I was wandering around my yard after dinner the other night, half-heartedly taking inventory of the garden chores I had been dodging, when I noticed some kids playing kickball across the street. There were six of them, three per team, and they were pretty good kickers, so they were doing a lot of base running. I chuckled when the tall kid standing on third base yelled "Invisible man on third!," at which point the base runners on first and second and the kids on the other team watched intently while he jogged to home plate to kick. Bases loaded, invisible man on third! I hadn't heard that proclamation for a long time, but if you have ever played kickball, stickball, baseball or softball with teams of three or less, you know all about the invisible man.
For some reason, that kickball game got me thinking about invisibility as a attribute in planning and operations and personal behavior. In certain circumstances, as in the small team base-running scenario, it is an operating imperative as the game can't proceed unless the invisible runner rule is invoked. Invisibility is the goal of many corporate security protocols, to protect sensitive information, to preserve privacy and confidentiality, and to shield intellectual property from attack or discovery. It is the intended product of stealth functionality, to camouflage activities while providing cover or anonymity. It can be an element of a individual's operating model, or a preference, as when someone acts behind the scenes or tries to avoid visibility or to otherwise conceal their activities. And sometimes it emerges as an incidental factor in a program or project, usually through negligence or inadvertence, when folks aren't paying attention and ownership, accountability and decision rights don't get clearly established.
My first encounter with a corporate version of the invisible man came decades ago while I was working as a claims supervisor for a large insurer in Massachusetts. I remember the claims supervisor job as a tough one, largely because the supervisor was responsible for monitoring and directing a hefty and constantly shifting portfolio of claims toward timely and appropriate resolution. Theoretically, the supervisor would assign the claims to claims handlers who moved them through the phases--investigation, evaluation and resolution--but sometimes there just weren't enough claim handlers available to handle all the claims. Turnover, training, vacations, hiring freezes, an increasing volume of new claims--any one of these things could create a situation where there were too many claims and not enough claim handlers. The solution? At that particular company the solution was Mr. X, who had a diary number and carried a large caseload of slow moving claims reassigned from other claim handlers. Every claims supervisor had a Mr.X on staff. He was imaginary and invisible, so he wasn't able to accomplish anything on the claims, but the reassignments to Mr.X created workload capacity so the real claim handlers could handle more new claims. Mr.X was an operating imperative.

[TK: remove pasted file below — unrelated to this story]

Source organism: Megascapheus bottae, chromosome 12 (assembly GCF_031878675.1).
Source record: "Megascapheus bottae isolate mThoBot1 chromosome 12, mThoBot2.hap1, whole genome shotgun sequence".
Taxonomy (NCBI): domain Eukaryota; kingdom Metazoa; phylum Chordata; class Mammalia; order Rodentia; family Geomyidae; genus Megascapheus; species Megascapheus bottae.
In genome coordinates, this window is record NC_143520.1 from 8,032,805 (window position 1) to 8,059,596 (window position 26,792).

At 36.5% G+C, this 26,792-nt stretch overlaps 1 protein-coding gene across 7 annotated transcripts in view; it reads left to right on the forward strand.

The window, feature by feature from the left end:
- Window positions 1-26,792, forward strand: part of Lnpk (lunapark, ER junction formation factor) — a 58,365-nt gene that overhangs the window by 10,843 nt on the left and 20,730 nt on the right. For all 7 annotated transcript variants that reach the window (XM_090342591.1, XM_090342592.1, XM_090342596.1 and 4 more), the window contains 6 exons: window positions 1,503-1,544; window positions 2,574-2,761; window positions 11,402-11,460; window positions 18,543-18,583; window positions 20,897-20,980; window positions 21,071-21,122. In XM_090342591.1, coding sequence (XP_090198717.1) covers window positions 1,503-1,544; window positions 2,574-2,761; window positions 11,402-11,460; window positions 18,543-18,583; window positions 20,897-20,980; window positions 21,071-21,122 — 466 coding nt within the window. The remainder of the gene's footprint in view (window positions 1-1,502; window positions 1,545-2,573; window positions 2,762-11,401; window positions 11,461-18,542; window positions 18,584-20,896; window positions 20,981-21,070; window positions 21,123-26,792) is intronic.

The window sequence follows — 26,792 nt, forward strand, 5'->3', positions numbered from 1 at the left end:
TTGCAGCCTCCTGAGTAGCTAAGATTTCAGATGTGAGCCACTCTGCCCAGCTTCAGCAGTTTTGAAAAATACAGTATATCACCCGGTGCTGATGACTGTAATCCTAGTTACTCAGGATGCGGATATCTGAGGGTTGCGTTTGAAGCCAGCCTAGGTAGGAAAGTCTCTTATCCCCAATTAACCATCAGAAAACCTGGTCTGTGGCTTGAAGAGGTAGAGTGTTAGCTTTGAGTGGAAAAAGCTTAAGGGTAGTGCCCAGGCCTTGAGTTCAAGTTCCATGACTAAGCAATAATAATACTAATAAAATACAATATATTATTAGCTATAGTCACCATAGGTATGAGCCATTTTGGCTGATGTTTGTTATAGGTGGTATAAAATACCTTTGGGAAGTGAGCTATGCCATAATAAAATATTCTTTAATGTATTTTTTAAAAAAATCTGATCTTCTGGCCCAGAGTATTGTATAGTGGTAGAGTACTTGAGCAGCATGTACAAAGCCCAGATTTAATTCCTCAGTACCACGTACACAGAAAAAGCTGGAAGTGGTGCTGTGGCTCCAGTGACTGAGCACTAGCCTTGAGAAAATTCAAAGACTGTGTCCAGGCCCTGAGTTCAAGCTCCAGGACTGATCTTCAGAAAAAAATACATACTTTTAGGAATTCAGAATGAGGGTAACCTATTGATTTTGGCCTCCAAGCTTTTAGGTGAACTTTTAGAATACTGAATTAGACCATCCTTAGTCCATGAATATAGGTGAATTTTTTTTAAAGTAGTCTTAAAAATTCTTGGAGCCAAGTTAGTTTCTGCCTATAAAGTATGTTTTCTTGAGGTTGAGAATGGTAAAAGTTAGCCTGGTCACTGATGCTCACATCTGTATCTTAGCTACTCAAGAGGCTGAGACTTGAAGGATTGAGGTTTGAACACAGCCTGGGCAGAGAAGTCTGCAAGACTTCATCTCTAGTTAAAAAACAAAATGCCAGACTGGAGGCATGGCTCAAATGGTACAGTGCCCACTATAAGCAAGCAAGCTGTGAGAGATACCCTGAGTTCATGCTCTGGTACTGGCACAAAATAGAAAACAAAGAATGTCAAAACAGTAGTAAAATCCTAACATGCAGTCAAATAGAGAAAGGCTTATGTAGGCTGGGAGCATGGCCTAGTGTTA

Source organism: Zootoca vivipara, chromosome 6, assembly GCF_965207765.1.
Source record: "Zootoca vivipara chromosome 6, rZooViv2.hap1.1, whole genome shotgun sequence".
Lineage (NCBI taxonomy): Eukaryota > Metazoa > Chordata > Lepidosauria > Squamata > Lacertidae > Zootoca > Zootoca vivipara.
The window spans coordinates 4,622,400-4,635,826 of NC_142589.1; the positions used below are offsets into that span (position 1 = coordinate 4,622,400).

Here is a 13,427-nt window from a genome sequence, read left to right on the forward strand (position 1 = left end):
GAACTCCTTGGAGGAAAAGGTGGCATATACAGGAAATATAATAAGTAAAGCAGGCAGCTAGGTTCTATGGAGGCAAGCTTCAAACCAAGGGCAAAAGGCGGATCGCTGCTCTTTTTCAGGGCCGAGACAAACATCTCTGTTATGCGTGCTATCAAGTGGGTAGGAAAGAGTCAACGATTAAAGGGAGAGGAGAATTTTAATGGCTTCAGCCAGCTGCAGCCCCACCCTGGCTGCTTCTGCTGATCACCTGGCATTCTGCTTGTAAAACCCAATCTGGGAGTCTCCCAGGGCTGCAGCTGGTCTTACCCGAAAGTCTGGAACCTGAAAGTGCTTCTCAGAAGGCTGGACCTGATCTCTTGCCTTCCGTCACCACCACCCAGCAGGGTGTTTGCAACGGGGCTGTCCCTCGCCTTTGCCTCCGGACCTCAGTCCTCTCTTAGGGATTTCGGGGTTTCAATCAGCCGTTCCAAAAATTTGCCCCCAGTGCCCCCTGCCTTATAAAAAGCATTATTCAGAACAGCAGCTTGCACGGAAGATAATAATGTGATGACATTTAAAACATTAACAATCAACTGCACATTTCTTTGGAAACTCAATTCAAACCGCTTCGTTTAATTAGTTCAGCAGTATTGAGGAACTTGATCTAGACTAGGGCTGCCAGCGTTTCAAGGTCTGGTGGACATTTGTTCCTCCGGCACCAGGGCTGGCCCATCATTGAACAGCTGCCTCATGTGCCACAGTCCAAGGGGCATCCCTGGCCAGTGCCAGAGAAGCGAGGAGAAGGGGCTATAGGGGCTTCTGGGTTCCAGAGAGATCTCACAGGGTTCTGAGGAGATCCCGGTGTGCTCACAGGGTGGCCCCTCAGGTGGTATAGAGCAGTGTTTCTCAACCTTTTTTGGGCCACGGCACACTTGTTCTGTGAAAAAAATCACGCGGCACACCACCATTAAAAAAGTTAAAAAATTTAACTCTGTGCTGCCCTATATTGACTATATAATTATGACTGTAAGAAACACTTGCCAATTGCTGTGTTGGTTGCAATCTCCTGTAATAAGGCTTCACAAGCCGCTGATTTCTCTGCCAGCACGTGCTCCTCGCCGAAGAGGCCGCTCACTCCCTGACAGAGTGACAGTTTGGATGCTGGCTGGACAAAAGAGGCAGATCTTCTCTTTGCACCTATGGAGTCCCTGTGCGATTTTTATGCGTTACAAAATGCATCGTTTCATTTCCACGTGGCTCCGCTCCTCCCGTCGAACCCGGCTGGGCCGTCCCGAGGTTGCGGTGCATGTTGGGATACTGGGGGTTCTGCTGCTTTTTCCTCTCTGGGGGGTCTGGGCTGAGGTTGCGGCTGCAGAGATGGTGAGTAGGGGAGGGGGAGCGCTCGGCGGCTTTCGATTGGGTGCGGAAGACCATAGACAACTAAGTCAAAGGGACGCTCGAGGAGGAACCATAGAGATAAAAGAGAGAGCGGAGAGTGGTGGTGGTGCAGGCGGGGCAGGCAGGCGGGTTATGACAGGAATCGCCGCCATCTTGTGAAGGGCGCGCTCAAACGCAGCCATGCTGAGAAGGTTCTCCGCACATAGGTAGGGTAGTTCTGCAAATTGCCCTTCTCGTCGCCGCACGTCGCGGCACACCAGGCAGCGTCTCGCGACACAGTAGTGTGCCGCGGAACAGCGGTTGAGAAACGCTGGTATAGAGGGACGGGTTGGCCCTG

Years later, I bumped into Mr.X's cousins at a third party claims administrator in New Jersey. The TPA had guaranteed their clients that claim workloads would not exceed a certain number per claim handler. As the end of the month approached, if workloads were higher than promised the TPA claims supervisors would reassign claims to themselves or to their office manager to reduce the claim handler workloads to the agreed number. This was done for stealth reasons, to conceal actual workload levels. Of course the supervisors and manager weren't imaginary or invisible, but they may as well have been since they did not actually work on the claims assigned to them. They were simply placeholders until after month end, at which point the claims would be reassigned to the claims handlers.